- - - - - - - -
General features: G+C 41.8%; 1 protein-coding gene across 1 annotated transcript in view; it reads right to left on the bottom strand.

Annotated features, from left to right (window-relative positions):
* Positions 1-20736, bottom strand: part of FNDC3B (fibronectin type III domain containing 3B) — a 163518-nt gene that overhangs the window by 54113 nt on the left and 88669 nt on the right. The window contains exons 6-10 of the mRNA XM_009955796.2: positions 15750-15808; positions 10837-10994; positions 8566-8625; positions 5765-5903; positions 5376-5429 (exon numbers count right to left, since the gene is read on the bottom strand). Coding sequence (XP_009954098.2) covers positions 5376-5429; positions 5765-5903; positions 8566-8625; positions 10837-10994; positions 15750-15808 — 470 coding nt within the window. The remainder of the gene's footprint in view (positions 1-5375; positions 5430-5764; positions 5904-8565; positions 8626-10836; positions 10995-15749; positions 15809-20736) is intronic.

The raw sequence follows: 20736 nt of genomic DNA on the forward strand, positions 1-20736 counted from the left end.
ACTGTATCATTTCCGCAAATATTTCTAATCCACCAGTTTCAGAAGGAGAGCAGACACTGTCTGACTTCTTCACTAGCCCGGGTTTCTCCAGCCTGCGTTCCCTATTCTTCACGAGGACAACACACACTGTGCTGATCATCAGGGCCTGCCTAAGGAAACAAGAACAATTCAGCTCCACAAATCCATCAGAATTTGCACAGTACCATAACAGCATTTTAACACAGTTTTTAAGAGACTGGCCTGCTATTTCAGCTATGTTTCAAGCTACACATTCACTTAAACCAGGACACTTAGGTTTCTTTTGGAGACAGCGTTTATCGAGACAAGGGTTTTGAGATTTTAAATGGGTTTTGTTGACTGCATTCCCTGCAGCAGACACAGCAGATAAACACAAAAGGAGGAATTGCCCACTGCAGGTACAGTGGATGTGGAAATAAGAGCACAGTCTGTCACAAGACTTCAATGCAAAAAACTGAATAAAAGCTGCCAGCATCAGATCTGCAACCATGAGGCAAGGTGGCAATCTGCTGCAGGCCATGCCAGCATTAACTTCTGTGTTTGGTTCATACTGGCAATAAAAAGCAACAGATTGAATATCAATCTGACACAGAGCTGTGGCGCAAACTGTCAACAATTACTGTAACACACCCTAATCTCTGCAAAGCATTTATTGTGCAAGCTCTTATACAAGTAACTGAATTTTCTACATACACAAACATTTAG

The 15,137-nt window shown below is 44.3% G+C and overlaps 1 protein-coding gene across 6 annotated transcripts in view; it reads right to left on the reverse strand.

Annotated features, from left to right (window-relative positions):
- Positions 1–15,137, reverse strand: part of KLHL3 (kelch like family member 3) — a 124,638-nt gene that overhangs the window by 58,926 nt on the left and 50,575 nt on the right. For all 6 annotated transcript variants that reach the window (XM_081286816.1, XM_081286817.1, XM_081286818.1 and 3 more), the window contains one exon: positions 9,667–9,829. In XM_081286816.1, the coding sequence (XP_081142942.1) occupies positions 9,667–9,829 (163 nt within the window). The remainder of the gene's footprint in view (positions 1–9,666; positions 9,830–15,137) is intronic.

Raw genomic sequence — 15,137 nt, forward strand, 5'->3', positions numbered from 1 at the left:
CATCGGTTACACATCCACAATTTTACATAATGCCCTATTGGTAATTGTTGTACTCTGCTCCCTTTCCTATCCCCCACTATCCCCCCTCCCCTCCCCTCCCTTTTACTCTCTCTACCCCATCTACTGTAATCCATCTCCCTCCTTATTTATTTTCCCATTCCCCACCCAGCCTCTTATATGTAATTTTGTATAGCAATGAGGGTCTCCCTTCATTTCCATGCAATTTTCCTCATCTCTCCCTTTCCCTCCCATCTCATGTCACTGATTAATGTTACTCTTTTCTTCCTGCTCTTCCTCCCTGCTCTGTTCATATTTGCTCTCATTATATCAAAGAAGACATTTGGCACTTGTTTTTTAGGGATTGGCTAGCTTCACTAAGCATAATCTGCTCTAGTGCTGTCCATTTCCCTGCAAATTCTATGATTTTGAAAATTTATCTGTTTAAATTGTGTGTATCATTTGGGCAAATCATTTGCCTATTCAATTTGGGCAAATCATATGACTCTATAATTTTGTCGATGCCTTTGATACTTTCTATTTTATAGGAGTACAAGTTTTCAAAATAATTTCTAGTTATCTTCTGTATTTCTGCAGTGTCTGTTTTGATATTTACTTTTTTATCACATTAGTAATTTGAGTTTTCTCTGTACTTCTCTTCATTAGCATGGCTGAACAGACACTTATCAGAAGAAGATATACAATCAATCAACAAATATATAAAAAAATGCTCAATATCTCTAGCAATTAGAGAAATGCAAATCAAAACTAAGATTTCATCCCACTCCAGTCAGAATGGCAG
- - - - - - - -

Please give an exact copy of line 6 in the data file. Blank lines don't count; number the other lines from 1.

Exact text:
The 15,137-nt window shown below is 44.3% G+C and overlaps 1 protein-coding gene across 6 annotated transcripts in view; it reads right to left on the reverse strand.